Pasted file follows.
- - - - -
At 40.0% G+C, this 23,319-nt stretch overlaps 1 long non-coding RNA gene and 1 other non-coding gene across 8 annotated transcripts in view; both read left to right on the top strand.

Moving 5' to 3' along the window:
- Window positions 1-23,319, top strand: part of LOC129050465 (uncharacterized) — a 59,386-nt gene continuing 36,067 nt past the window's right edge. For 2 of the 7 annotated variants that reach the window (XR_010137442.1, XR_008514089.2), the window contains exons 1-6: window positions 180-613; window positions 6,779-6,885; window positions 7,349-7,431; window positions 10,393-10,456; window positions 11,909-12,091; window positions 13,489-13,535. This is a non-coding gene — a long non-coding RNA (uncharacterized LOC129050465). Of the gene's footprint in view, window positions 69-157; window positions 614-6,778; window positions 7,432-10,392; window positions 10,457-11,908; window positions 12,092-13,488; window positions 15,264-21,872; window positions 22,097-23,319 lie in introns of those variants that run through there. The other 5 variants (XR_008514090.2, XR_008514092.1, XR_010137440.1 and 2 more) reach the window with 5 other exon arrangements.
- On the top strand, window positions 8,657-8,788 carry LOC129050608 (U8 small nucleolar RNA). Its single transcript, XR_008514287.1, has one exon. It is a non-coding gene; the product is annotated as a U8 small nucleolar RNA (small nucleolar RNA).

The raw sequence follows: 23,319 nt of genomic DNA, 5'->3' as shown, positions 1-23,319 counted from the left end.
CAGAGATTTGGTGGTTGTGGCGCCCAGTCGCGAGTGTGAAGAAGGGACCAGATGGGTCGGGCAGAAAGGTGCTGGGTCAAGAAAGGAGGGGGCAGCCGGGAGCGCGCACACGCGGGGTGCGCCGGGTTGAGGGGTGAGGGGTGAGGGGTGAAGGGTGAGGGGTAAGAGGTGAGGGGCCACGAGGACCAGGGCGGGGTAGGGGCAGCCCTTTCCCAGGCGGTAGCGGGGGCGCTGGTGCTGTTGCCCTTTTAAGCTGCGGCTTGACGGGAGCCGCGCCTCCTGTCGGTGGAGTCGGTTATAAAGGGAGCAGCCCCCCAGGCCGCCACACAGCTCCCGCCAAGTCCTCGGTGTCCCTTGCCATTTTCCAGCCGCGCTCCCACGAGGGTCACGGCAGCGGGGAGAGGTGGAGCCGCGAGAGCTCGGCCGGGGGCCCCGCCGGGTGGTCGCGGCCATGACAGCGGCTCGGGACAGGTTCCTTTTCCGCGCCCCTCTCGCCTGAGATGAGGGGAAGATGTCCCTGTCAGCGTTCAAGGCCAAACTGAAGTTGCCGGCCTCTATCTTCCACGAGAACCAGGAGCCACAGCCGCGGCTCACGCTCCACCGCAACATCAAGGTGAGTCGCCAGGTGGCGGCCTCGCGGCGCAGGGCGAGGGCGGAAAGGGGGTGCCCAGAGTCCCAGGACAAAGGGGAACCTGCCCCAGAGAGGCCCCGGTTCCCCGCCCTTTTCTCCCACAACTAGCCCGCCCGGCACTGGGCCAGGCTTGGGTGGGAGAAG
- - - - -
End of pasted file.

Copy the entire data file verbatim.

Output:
At 40.0% G+C, this 23,319-nt stretch overlaps 1 long non-coding RNA gene and 1 other non-coding gene across 8 annotated transcripts in view; both read left to right on the top strand.

Moving 5' to 3' along the window:
- Window positions 1-23,319, top strand: part of LOC129050465 (uncharacterized) — a 59,386-nt gene continuing 36,067 nt past the window's right edge. For 2 of the 7 annotated variants that reach the window (XR_010137442.1, XR_008514089.2), the window contains exons 1-6: window positions 180-613; window positions 6,779-6,885; window positions 7,349-7,431; window positions 10,393-10,456; window positions 11,909-12,091; window positions 13,489-13,535. This is a non-coding gene — a long non-coding RNA (uncharacterized LOC129050465). Of the gene's footprint in view, window positions 69-157; window positions 614-6,778; window positions 7,432-10,392; window positions 10,457-11,908; window positions 12,092-13,488; window positions 15,264-21,872; window positions 22,097-23,319 lie in introns of those variants that run through there. The other 5 variants (XR_008514090.2, XR_008514092.1, XR_010137440.1 and 2 more) reach the window with 5 other exon arrangements.
- On the top strand, window positions 8,657-8,788 carry LOC129050608 (U8 small nucleolar RNA). Its single transcript, XR_008514287.1, has one exon. It is a non-coding gene; the product is annotated as a U8 small nucleolar RNA (small nucleolar RNA).

The raw sequence follows: 23,319 nt of genomic DNA, 5'->3' as shown, positions 1-23,319 counted from the left end.
CAGAGATTTGGTGGTTGTGGCGCCCAGTCGCGAGTGTGAAGAAGGGACCAGATGGGTCGGGCAGAAAGGTGCTGGGTCAAGAAAGGAGGGGGCAGCCGGGAGCGCGCACACGCGGGGTGCGCCGGGTTGAGGGGTGAGGGGTGAGGGGTGAAGGGTGAGGGGTAAGAGGTGAGGGGCCACGAGGACCAGGGCGGGGTAGGGGCAGCCCTTTCCCAGGCGGTAGCGGGGGCGCTGGTGCTGTTGCCCTTTTAAGCTGCGGCTTGACGGGAGCCGCGCCTCCTGTCGGTGGAGTCGGTTATAAAGGGAGCAGCCCCCCAGGCCGCCACACAGCTCCCGCCAAGTCCTCGGTGTCCCTTGCCATTTTCCAGCCGCGCTCCCACGAGGGTCACGGCAGCGGGGAGAGGTGGAGCCGCGAGAGCTCGGCCGGGGGCCCCGCCGGGTGGTCGCGGCCATGACAGCGGCTCGGGACAGGTTCCTTTTCCGCGCCCCTCTCGCCTGAGATGAGGGGAAGATGTCCCTGTCAGCGTTCAAGGCCAAACTGAAGTTGCCGGCCTCTATCTTCCACGAGAACCAGGAGCCACAGCCGCGGCTCACGCTCCACCGCAACATCAAGGTGAGTCGCCAGGTGGCGGCCTCGCGGCGCAGGGCGAGGGCGGAAAGGGGGTGCCCAGAGTCCCAGGACAAAGGGGAACCTGCCCCAGAGAGGCCCCGGTTCCCCGCCCTTTTCTCCCACAACTAGCCCGCCCGGCACTGGGCCAGGCTTGGGTGGGAGAAG